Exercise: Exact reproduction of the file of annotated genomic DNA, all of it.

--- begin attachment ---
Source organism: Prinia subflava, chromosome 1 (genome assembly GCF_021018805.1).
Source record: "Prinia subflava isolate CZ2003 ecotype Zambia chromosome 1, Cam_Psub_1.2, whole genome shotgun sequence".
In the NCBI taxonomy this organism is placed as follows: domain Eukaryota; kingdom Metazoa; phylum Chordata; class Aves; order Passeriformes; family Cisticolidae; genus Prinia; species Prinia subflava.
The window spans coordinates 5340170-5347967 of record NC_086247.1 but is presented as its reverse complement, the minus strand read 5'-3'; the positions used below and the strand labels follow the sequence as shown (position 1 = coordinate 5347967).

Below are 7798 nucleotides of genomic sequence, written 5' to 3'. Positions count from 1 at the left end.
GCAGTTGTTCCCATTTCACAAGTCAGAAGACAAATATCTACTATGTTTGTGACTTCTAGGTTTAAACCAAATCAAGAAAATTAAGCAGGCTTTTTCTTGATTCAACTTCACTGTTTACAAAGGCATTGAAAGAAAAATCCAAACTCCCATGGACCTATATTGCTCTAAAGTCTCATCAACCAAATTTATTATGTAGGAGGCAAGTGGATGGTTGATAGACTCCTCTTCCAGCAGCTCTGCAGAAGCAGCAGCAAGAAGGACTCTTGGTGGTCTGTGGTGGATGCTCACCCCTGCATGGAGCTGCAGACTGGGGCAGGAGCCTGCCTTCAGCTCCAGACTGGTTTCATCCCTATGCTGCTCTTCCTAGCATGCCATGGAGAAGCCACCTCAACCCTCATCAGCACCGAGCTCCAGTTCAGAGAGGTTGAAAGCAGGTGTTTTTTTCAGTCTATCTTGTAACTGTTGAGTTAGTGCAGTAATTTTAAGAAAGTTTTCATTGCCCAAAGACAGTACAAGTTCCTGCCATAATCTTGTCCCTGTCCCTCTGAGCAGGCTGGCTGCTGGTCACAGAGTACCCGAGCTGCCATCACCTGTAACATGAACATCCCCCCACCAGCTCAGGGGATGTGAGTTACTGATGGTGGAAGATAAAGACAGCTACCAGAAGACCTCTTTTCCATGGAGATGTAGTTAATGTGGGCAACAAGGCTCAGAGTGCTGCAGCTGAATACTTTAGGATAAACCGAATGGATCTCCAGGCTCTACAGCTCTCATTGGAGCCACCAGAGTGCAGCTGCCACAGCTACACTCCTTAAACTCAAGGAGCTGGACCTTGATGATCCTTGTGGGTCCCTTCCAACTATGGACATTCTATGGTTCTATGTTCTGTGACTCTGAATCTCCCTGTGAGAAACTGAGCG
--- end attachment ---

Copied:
Source organism: Prinia subflava, chromosome 1 (genome assembly GCF_021018805.1).
Source record: "Prinia subflava isolate CZ2003 ecotype Zambia chromosome 1, Cam_Psub_1.2, whole genome shotgun sequence".
In the NCBI taxonomy this organism is placed as follows: domain Eukaryota; kingdom Metazoa; phylum Chordata; class Aves; order Passeriformes; family Cisticolidae; genus Prinia; species Prinia subflava.
The window spans coordinates 5340170-5347967 of record NC_086247.1 but is presented as its reverse complement, the minus strand read 5'-3'; the positions used below and the strand labels follow the sequence as shown (position 1 = coordinate 5347967).

Below are 7798 nucleotides of genomic sequence, written 5' to 3'. Positions count from 1 at the left end.
GCAGTTGTTCCCATTTCACAAGTCAGAAGACAAATATCTACTATGTTTGTGACTTCTAGGTTTAAACCAAATCAAGAAAATTAAGCAGGCTTTTTCTTGATTCAACTTCACTGTTTACAAAGGCATTGAAAGAAAAATCCAAACTCCCATGGACCTATATTGCTCTAAAGTCTCATCAACCAAATTTATTATGTAGGAGGCAAGTGGATGGTTGATAGACTCCTCTTCCAGCAGCTCTGCAGAAGCAGCAGCAAGAAGGACTCTTGGTGGTCTGTGGTGGATGCTCACCCCTGCATGGAGCTGCAGACTGGGGCAGGAGCCTGCCTTCAGCTCCAGACTGGTTTCATCCCTATGCTGCTCTTCCTAGCATGCCATGGAGAAGCCACCTCAACCCTCATCAGCACCGAGCTCCAGTTCAGAGAGGTTGAAAGCAGGTGTTTTTTTCAGTCTATCTTGTAACTGTTGAGTTAGTGCAGTAATTTTAAGAAAGTTTTCATTGCCCAAAGACAGTACAAGTTCCTGCCATAATCTTGTCCCTGTCCCTCTGAGCAGGCTGGCTGCTGGTCACAGAGTACCCGAGCTGCCATCACCTGTAACATGAACATCCCCCCACCAGCTCAGGGGATGTGAGTTACTGATGGTGGAAGATAAAGACAGCTACCAGAAGACCTCTTTTCCATGGAGATGTAGTTAATGTGGGCAACAAGGCTCAGAGTGCTGCAGCTGAATACTTTAGGATAAACCGAATGGATCTCCAGGCTCTACAGCTCTCATTGGAGCCACCAGAGTGCAGCTGCCACAGCTACACTCCTTAAACTCAAGGAGCTGGACCTTGATGATCCTTGTGGGTCCCTTCCAACTATGGACATTCTATGGTTCTATGTTCTGTGACTCTGAATCTCCCTGTGAGAAACTGAGCG